About Careers MedBlog Contact us

Yemen's Taiz Province Hit by Cholera Epidemic Leaving 23 Dead

by Mohamed Fathima S on March 30, 2019 at 12:38 PM
Font : A-A+

Yemen's Taiz Province Hit by Cholera Epidemic Leaving 23 Dead

A cholera outbreak has hit Yemen's province of Taiz leaving twenty-three people dead in March, according to officials' statement released on Friday. Cholera is caused by water and food contaminated with Vibrio cholerae, a bacterium that causes severe watery diarrhea, dehydration and sometimes even death if untreated.

Abdul Rahim Samai, Director of the Public Health and Population Department in Taiz province, said nearly 5,488 suspected cholera cases had been registered since early January.


The health authorities recorded 335 cases of confirmed cholera, 23 of which resulted in the death of the patients, the official was cited as saying by Xinhua news agency.

All the deaths had been recorded since the beginning of March and 80 per cent of the suspected cholera cases were recorded only during this month in various areas of Taiz, said Samai.

Two years after Yemen suffered its worst cholera outbreak, the number of suspected cases of the disease and acute watery diarrhea spiked in recent weeks.

Data collected by the Yemeni Ministry of Public Health and Population with the support of the World Health Organization (WHO) indicated that 109,000 suspected cases and 190 associated deaths were recorded between January 1 and March 17.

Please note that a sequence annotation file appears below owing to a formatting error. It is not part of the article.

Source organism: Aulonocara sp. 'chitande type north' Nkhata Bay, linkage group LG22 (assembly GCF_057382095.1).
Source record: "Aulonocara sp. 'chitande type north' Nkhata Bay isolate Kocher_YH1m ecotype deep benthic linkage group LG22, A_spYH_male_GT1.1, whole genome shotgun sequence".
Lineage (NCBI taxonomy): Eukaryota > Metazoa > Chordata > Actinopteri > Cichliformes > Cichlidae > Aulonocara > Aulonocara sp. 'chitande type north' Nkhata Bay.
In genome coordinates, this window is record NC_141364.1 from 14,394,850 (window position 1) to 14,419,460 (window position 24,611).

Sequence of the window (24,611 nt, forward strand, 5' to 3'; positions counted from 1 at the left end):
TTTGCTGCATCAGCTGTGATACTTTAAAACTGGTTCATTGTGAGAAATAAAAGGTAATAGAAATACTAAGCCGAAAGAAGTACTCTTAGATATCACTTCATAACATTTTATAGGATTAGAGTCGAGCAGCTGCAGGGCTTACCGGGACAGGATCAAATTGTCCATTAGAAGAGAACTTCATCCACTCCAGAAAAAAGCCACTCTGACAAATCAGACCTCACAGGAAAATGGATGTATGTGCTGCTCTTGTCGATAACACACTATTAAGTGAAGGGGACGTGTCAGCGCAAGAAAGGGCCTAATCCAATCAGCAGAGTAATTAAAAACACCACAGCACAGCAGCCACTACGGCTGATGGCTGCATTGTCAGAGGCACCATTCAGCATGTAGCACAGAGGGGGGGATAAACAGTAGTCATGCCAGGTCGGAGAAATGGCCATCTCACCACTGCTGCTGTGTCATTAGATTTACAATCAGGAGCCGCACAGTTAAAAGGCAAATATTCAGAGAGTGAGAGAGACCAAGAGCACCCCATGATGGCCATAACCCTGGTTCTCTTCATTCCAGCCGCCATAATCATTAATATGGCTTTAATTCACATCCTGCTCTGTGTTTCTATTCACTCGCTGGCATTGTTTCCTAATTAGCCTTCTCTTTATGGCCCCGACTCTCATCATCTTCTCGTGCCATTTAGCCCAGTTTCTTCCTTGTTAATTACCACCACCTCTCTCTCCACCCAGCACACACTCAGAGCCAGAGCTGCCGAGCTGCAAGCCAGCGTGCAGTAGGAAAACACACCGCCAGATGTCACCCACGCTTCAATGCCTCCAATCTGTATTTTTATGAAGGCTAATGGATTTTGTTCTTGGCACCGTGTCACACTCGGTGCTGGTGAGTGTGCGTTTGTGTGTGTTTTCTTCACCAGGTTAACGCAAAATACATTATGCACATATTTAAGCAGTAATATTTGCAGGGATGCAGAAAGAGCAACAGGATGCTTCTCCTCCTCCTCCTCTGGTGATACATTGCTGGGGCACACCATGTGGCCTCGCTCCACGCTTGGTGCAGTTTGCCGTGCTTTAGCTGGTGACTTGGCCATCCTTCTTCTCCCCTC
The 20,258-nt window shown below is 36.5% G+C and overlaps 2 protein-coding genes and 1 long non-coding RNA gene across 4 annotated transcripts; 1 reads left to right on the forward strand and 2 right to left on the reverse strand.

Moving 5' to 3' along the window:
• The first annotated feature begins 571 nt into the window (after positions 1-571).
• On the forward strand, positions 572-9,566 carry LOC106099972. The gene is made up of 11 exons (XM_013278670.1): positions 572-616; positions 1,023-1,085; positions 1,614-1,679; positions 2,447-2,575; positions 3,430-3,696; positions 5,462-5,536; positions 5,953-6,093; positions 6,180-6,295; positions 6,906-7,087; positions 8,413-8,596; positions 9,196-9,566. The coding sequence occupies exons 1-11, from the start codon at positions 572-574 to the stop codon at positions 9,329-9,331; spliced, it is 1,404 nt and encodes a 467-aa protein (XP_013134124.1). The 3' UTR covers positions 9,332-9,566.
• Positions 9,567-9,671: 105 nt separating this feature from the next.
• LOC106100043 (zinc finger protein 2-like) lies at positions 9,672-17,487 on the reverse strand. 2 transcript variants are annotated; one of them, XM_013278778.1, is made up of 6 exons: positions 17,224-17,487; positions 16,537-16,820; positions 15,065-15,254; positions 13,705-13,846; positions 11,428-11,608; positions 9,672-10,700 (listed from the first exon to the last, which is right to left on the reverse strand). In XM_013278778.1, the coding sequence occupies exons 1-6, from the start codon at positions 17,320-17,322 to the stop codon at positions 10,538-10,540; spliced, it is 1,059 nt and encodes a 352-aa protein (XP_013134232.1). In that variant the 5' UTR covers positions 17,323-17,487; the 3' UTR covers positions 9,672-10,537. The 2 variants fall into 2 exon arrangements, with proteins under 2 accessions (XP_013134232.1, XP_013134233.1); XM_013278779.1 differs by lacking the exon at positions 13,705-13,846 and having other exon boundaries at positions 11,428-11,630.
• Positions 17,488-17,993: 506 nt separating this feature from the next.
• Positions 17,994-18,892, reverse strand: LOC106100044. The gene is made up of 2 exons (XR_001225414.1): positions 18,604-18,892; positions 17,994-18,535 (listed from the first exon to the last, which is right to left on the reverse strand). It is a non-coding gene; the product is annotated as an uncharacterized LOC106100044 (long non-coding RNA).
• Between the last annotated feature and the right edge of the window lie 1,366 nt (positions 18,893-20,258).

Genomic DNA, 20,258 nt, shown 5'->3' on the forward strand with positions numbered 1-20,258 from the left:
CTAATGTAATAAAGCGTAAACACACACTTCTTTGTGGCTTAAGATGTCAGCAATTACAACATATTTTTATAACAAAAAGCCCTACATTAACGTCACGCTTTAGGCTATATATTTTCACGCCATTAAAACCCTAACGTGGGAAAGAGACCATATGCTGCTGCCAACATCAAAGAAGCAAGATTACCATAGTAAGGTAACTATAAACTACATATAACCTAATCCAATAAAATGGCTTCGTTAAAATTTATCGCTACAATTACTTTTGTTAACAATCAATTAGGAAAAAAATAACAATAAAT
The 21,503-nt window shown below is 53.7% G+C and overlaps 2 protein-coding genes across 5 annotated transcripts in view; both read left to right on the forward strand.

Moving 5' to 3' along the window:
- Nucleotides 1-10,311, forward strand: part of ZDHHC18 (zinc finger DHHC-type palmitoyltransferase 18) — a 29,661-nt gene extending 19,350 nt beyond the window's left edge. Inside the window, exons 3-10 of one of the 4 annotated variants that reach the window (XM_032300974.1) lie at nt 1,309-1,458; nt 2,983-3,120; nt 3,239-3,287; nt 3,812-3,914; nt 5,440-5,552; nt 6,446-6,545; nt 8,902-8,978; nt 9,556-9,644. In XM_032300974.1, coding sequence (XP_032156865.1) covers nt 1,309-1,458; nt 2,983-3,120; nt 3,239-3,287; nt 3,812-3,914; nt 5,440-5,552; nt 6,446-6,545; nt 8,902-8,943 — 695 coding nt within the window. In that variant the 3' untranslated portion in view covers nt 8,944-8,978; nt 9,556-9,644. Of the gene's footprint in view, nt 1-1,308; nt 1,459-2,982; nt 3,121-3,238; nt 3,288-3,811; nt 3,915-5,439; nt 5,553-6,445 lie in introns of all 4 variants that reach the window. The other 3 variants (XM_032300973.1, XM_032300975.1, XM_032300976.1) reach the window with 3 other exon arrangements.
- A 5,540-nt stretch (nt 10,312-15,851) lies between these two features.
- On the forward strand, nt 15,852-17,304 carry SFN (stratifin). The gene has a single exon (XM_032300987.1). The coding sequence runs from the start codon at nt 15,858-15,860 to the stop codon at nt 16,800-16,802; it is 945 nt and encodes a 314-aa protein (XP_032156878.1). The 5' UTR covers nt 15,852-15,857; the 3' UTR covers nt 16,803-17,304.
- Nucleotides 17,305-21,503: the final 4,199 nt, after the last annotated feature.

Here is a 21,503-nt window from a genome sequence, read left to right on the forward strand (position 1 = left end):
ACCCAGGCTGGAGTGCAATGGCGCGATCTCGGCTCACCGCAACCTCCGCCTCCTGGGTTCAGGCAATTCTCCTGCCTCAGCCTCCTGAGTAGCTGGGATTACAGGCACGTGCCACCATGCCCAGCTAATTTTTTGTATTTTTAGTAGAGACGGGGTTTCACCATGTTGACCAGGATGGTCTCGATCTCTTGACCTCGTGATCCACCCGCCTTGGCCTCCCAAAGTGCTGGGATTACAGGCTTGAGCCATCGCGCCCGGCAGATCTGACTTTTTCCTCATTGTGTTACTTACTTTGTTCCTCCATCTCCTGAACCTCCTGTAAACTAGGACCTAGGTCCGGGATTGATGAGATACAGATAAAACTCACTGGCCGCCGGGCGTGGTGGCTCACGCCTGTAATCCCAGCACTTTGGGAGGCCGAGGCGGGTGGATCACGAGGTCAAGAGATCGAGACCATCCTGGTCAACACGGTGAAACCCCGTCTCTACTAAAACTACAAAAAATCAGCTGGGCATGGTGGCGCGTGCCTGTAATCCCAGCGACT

About one-third of the cases were children under age five, according to the statements by the organizations.

The cholera outbreak has been spreading in Yemen since October 2016, but the number of cholera cases resurged after April 2017 as the country's sewer system stopped working due to war.

The internal conflict raging between the Yemeni government forces and the Houthi rebels entered into its fifth year this week.

The epidemic in Yemen has set the world's highest record with the infection of 1 million people and over 2,000 have been confirmed dead since 2017, according to the WHO.

Source: IANS


Recommended Reading

Latest Tropical Disease News

Hope for Pregnant Women: New Malaria Study Offers Optimistic News
Pregnant women in Korogwe, Tanzania are found to have a high risk of contracting malaria, which is one of the deadliest diseases in sub-Saharan Africa.
Nasal Swab can Help Detect Early Warning of Emerging Viruses
Can nasal swab test save you from emerging diseases? Yes, simple nasal swab can offer early detection of new deadly viruses.
<i>Naegleria Fowleri</i> Infection: Deadly Brain-Eating Amoeba Kills a South Korean Man
Brain-eating amoeba (Naegleria fowleri) infection claims a South Korean man's life.
Infrared Light Beam to Detect Malaria
Harmless infrared light is used to detect malaria with the help of a computer algorithm processed by a smart phone.
Monkeypox Virus in Testes of Non-human Primate Survivors Detected
Monkeypox virus may be shed into semen during both acute and convalescent stages of the disease in crab-eating macaques.
View All
This site uses cookies to deliver our services.By using our site, you acknowledge that you have read and understand our Cookie Policy, Privacy Policy, and our Terms of Use  Ok, Got it. Close

Yemen's Taiz Province Hit by Cholera Epidemic Leaving 23 Dead Personalised Printable Document (PDF)

Please complete this form and we'll send you a personalised information that is requested

You may use this for your own reference or forward it to your friends.

Please use the information prudently. If you are not a medical doctor please remember to consult your healthcare provider as this information is not a substitute for professional advice.

Name *

Email Address *

Country *

Areas of Interests